We're U.S. attorneys for Texas. We need your help fighting this rising gun violence threat

The devices transform regular handguns into fully automatic weapons that can fire numerous rounds with a single squeeze of the trigger.

Leigha Simonton, Alamdar Hamdani, Damien Diggs and Jaime Esparza
Austin American-Statesman

A half-inch piece of plastic is making Texas much more dangerous. It’s called a machine gun conversion device, or “switch.”

Switches transform regular handguns, which require a separate trigger pull for each round fired, into fully automatic weapons that can fire multiple rounds with a single squeeze of the trigger. One of these simple but deadly devices can be manufactured in a few hours using a commercially available 3D printer. Installation is as simple as slotting the device into the butt of the gun and takes less than 60 seconds.

That’s when things get even scarier.

Special Agent James O'Flaherty, a firearms instructor coordinator for ATF field agents, demonstrates a handgun fitted with a "Glock switch" in Houston. (Credit: Brett Coomer/Houston Chronicle)

A switch-equipped Glock emits not the staccato of individual shots, but one long, menacing thrum. Incredibly, a gun equipped with a switch fires faster than the standard M-4 machine gun issued to U.S. military servicemembers.

Switches have been linked to a number of homicides, including a mass shooting at a sweet sixteen party in Dadeville, AL, where four young people were slain; a drive-by shooting in Cincinnati, OH, where an innocent 11-year-old boy was killed; and a law enforcement shooting in Houston, TX where Officer William Jeffrey was gunned down during a narcotics arrest.

Alarmingly, these devices have acquired a certain macabre cachet, especially among juveniles. Criminals brag about selling switches on social media and the devices have even made their way into rap lyrics.

Without serious intervention, it’s only a matter of time until these devices wreak more havoc in our communities.

We’ve recently seen a dramatic uptick in the number of switches on our streets. In just five years, the number of switches recovered by law enforcement nearly sextupled. Between 2017 and 2023, Texas-based ATF agents seized 991 switches; 490 of those, 50 percent, were seized just last year.

Notably, the National Firearms Act classifies the switch itself as a machine gun because the definition includes any “combination of parts designed and intended for use in converting a weapon to a machinegun.”

And, except in very limited circumstances, it’s illegal to possess a machine gun – meaning it’s illegal to possess a switch. Simply possessing a switch – not to mention firing one – carries a term of imprisonment of up to ten years.

In partnership with the ATF, our offices have already prosecuted numerous conversion device cases against both sellers and possessors.

In Fort Worth, for example, a man who bragged that he’d 3D printed more than 400 switches per day – and even showed an undercover agent how to slot them into his AR-15 – was sentenced to more than seven years in federal prison. In Beaumont, a man who admitted he used a switch-equipped Glock to bolster his drug trafficking business was sentenced to eight and a half years. In San Antonio, an avowed anti-government extremist who 3D printed switches for AR-15s was sentenced to more than eight years for felon in possession. And in Houston, a man who allegedly shot and wounded three police officers using a switch-equipped pistol is awaiting trial; if convicted, he faces up to life in federal prison.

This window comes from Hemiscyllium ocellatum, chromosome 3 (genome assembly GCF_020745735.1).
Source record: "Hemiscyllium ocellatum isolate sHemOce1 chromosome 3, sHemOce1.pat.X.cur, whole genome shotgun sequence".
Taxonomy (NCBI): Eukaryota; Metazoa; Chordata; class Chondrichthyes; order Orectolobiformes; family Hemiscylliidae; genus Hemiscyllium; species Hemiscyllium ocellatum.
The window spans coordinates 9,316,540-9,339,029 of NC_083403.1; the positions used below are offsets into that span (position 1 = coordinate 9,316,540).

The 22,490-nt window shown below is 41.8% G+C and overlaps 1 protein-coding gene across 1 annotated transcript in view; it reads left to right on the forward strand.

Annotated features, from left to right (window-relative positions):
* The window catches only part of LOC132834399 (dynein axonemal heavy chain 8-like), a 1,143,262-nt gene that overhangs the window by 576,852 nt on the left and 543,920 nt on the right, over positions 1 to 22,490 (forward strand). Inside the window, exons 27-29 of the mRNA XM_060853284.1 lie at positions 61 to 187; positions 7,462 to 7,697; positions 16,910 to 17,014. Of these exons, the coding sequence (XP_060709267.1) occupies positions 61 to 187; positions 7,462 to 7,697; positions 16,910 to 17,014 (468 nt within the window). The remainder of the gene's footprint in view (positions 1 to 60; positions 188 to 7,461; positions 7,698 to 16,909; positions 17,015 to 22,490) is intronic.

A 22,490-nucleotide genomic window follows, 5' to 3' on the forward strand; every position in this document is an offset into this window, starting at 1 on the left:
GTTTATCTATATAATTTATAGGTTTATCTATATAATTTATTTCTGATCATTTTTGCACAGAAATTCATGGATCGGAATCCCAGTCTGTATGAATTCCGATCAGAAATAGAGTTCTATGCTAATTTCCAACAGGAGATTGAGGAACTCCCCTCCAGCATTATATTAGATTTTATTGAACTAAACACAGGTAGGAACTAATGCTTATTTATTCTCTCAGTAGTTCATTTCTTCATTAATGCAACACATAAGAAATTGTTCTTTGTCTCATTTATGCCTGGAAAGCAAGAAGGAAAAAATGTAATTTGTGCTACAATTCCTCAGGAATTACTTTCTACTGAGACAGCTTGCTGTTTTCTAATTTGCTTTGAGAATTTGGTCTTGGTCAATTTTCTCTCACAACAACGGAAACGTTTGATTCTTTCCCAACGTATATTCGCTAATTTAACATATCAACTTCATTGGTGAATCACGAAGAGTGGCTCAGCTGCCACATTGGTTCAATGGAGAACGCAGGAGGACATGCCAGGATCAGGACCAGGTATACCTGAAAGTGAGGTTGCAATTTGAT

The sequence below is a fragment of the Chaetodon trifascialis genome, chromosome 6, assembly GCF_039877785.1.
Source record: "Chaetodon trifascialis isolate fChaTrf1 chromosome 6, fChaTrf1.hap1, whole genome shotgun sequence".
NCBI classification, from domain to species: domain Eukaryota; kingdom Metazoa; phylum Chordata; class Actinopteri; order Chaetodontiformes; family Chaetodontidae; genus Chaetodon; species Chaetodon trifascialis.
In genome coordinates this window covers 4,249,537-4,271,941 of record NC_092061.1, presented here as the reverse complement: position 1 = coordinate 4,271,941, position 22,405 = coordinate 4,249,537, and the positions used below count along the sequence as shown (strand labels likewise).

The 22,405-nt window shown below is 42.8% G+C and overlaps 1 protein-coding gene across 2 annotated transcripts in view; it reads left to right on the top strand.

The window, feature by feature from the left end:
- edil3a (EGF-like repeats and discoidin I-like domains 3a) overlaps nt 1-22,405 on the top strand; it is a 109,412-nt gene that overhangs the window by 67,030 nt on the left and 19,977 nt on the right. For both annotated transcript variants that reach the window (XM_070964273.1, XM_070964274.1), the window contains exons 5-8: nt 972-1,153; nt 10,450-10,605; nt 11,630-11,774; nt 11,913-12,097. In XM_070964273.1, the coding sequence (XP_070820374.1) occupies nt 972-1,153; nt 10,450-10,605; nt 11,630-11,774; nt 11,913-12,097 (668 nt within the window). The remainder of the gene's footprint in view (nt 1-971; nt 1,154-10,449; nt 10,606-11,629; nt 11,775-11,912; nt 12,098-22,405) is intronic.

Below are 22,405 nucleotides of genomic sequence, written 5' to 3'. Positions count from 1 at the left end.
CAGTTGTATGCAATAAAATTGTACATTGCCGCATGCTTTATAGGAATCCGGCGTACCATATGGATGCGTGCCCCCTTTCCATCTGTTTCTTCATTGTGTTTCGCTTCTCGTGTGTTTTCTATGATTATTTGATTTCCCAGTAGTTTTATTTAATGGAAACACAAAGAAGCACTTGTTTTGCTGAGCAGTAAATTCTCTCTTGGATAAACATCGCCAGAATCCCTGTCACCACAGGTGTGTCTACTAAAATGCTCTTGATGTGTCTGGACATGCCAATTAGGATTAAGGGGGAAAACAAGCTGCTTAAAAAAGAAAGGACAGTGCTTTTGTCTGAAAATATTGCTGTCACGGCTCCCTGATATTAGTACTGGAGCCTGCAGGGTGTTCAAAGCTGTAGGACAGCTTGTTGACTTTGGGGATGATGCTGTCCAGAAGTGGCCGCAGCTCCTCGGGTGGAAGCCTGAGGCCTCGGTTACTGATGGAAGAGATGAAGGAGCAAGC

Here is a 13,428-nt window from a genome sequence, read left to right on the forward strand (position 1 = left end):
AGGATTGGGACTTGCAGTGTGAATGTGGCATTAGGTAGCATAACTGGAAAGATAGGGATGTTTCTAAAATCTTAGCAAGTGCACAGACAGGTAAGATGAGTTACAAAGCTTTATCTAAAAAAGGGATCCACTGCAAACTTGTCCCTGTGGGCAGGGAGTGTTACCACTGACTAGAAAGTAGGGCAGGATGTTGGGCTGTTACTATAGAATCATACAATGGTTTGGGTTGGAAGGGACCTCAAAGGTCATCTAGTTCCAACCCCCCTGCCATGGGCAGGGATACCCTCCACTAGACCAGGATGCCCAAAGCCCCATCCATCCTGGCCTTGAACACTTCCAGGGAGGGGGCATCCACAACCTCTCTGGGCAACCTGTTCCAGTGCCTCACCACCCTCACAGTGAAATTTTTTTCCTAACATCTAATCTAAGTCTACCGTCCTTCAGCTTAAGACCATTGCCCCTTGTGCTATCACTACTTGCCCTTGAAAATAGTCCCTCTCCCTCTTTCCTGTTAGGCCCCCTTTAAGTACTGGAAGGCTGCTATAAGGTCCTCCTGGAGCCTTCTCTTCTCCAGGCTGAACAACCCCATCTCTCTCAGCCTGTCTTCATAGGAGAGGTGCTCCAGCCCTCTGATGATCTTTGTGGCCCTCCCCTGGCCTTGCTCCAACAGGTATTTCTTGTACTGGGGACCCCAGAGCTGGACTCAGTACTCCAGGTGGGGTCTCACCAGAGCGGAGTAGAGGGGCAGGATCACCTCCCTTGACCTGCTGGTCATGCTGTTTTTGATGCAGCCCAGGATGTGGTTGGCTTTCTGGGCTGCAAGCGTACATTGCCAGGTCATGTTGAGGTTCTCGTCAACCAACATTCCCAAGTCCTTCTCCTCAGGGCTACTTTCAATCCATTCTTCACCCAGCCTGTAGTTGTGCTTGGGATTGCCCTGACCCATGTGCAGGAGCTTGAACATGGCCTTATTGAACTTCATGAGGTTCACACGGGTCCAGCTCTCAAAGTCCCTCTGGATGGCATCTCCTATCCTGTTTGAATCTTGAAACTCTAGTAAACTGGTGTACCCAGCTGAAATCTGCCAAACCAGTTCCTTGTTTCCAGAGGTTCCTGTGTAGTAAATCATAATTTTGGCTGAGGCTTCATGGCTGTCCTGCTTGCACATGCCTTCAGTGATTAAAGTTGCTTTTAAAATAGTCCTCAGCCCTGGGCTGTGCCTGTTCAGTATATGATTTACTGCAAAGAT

But federal law enforcement can’t handle this problem alone. Urgent action is needed.

That’s why today, we’re launching Operation Texas Kill Switch, an initiative aimed at heightening awareness of illegal machine gun conversion devices and increasing our prosecution of those who manufacture, sell, and possess them.

Part of Operation Texas Kill Switch is helping state and local law enforcement identify machine gun conversion devices and encouraging them to collaborate with the feds on investigations and prosecutions. Local officers need to know that U.S. Attorney’s offices are underutilized resources when it comes to conversion device cases and that we, the leaders of the Texas offices, are focused on using our resources to prosecute those who create, traffic in, or possess these switches.

Another part is urging the public to be on alert and to reach out to law enforcement when they become aware of someone having a switch.

 We’re proud to announce we’re partnering with Crime Stopper programs statewide to combat the proliferation of these illegal devices.

From now until Aug. 31, local Crime Stopper programs will offer rewards of up to $5,000 for information leading to the apprehension or prosecution of those who possess switches or 3D printers being used to manufacture them. To be eligible for cash rewards, tipsters must provide information to their local Crime Stoppers program. Tipsters may also use **TIPS to be connected to a Crime Stoppers program in their area. Tips can be submitted 24 hours a day, and anonymity is guaranteed by law. Information may also be submitted directly to ATF at .

Ridding our streets of machine gun conversion devices is one the best tools we have to reduce gun violence. We intend to do just that.

Leigha Simonton, Alamdar Hamdani, Damien Diggs and Jaime Esparza are United States Attorneys for the Northern, Southern, Eastern, and Western Districts of Texas, respectively. Nominated by the president and confirmed by the U.S. Senate, they are the chief federal law enforcement officers in the state of Texas. They wrote this exclusively for the American-Statesman.